The opinion of the court was delivered by: Hon. William McCurine, Jr. U.S. Magistrate Judge
On September 16, 2009, the Court held a telephonic discovery conference. [Doc. No. 50.] During this conference, the Court granted Defendants' request for full briefing as to the procedure to use to provide notice of the lawsuit to putative class members. Parties were required to file opening briefs no later than September 28, 2009 and reply briefs no later than October 2, 2009. [Doc. Nos. 56, 60, 61, 64, 65 and 66.]
The issue before the Court is whether an opt-out or opt-in procedure regulating precertification discovery of putative class members' contact information adequately balances Plaintiffs' need for identification information with the putative class members' right of privacy in contact information which may reveal their status as a customer of a payday lender.
Plaintiffs argue notice to putative class members informing them of the instant lawsuit and the potential for disclosure of their contact information to Plaintiffs' counsel should include an "opt-out" provision. Plaintiffs assert an opt-out provision, rather than a more restrictive opt-in provision, adequately protects the privacy rights of putative plaintiffs with respect to the disclosure of their contact information. Specifically, Plaintiffs argue the California Financial Information Privacy Act, cited by Defendants as requiring an opt-in provision in the notice to putative class members, is inapplicable in the context of this litigation where: (1) the release of the information requested is a result of judicial process, and (2) the release of information is to one acting in a representative capacity such as Plaintiff's counsel, who is by law deemed a fiduciary to putative class members even before a class is certified. Plaintiffs' October 2, 2009 Letter Brief at 1; Cal. Fin. Code s 4056(b)(7); Cal. Fin. Code s 4056(b)(3)(E); In re GMC Pick-up Truck Fuel Tank Prod. Liability Litigation, 55 F.3d 768, 801 (3rd Cir. 1995).
Plaintiffs advocate use of the procedure discussed in the California Supreme Court's decision in Pioneer Electronics (USA), Inc. v. Superior Court, 40 Cal.4th 360, (Cal. 2007) and compliance with the optout procedure approved therein. Plaintiffs propose, under a procedure similar to the one implemented in Pioneer, that the parties jointly draft and mail a letter to the putative class members notifying them plaintiffs are seeking their names and contact information; the putative class members would have 21 days from the date of the mailing to object to disclosure; and those putative class members who did not object would have their information produced to Plaintiffs' counsel. Id. at 361, see also Plaintiff's September 14, 2009 Letter Brief at 1; September 28, 2009 Letter Brief at 2. To supplement the mailing procedure and ensure more potential class members receive notice, Plaintiffs also offer to engage a third-party administrator to cross-check undeliverable notices through the United States Postal Services NCOA database. Plaintiffs' September 28, 2009 Letter Brief at 8.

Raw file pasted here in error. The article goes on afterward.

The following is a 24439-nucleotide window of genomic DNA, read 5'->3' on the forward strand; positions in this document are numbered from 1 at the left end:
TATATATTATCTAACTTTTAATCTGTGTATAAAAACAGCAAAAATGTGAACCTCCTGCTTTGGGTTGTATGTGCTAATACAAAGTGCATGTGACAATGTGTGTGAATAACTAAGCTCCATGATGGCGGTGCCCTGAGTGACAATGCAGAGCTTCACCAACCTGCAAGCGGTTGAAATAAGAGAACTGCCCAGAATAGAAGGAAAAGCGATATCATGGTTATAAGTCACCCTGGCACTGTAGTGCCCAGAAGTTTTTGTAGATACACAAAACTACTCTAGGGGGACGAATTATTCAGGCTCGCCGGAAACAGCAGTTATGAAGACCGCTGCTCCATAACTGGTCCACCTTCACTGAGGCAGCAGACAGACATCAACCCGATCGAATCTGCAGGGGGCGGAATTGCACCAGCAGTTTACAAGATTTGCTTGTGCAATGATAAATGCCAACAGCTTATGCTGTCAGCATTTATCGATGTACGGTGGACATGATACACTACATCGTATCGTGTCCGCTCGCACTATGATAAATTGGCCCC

Defendants argue the notice to putative class members must include an opt-in clause as ordered by a recent state court decision, Winters v. QC Fin. Servs. of California Inc., No. 37-2008-00091188-CU-BTCTL (Cal. Super. Ct., San Diego June 23, 2009) and similar to an affirmative consent option discussed in Colonial Life & Accident Ins. Co. v. Super Ct., 31 Cal. 3d 785 (1982).*fn1 Specifically, Defendants contend putative class members must be sent a notice which requires them to affirmatively consent ("opt-in") to disclosure of their personal information to Plaintiffs' counsel because the use of a payday loan service is highly sensitive, personal financial information warranting heightened protection under the California Financial Information Privacy Act. See Cal. Fin Code section 4052.5 (prohibiting financial institutions from "disclos[ing] nonpublic personal information to or with any nonaffiliated third parties without the explicit prior consent of the consumer to whom the nonpublic personal information relates.")(emphasis added.); see Cal. Fin. Code s 4052(B)(3)-(b)(4) (defining nonpublic personal information as "[a]ny information about a financial institution's consumer if it is disclosed in a manner that indicates that the individual is or has been the financial institution's consumer.")
Defendants propose notice be sent to putative class members informing them Plaintiffs' counsel is seeking their names and contact information along with a return they may fill out if they consent to the disclosure of their contact information to counsel. Defendant's September 14, 2009 Letter Brief at 1; September 28, 2009 Letter Brief at 1.Defendants contend affirmative consent to the release of customer contact information is required to protect the collective privacy interest of thousands of putative class members who may not receive notice due to an address change or failure to open the notice itself. Defendants' September 28, 2009 Letter brief at 8.
Courts balance the following factors when assessing the potential intrusion of precertification discovery on the putative class members' right of privacy in their contact information: (1) if the party has a legally protected privacy interest; (2) whether the party has a reasonable expectation of privacy; and (3) whether production of the information constitutes a serious invasion of privacy. ...